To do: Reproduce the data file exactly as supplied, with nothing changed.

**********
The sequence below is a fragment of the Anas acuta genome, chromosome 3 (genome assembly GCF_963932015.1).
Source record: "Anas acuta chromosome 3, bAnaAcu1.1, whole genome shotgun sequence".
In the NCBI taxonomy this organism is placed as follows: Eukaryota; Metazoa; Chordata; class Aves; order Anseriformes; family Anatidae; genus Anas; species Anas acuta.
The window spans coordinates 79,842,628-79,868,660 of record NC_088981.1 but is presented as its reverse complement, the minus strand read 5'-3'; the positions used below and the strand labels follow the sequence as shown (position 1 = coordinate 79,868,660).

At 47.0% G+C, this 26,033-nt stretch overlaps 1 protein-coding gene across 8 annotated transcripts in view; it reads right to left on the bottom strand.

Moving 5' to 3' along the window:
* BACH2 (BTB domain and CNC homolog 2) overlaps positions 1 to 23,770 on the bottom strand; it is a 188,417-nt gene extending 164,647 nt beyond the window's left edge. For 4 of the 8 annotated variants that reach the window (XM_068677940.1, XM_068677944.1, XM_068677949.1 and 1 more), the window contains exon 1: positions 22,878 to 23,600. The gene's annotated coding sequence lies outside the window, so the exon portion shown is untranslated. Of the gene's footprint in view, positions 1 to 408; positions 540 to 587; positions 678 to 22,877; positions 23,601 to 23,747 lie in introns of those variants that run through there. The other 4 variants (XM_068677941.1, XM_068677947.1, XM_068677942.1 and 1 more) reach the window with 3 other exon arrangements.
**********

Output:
The sequence below is a fragment of the Anas acuta genome, chromosome 3 (genome assembly GCF_963932015.1).
Source record: "Anas acuta chromosome 3, bAnaAcu1.1, whole genome shotgun sequence".
In the NCBI taxonomy this organism is placed as follows: Eukaryota; Metazoa; Chordata; class Aves; order Anseriformes; family Anatidae; genus Anas; species Anas acuta.
The window spans coordinates 79,842,628-79,868,660 of record NC_088981.1 but is presented as its reverse complement, the minus strand read 5'-3'; the positions used below and the strand labels follow the sequence as shown (position 1 = coordinate 79,868,660).

At 47.0% G+C, this 26,033-nt stretch overlaps 1 protein-coding gene across 8 annotated transcripts in view; it reads right to left on the bottom strand.

Moving 5' to 3' along the window:
* BACH2 (BTB domain and CNC homolog 2) overlaps positions 1 to 23,770 on the bottom strand; it is a 188,417-nt gene extending 164,647 nt beyond the window's left edge. For 4 of the 8 annotated variants that reach the window (XM_068677940.1, XM_068677944.1, XM_068677949.1 and 1 more), the window contains exon 1: positions 22,878 to 23,600. The gene's annotated coding sequence lies outside the window, so the exon portion shown is untranslated. Of the gene's footprint in view, positions 1 to 408; positions 540 to 587; positions 678 to 22,877; positions 23,601 to 23,747 lie in introns of those variants that run through there. The other 4 variants (XM_068677941.1, XM_068677947.1, XM_068677942.1 and 1 more) reach the window with 3 other exon arrangements.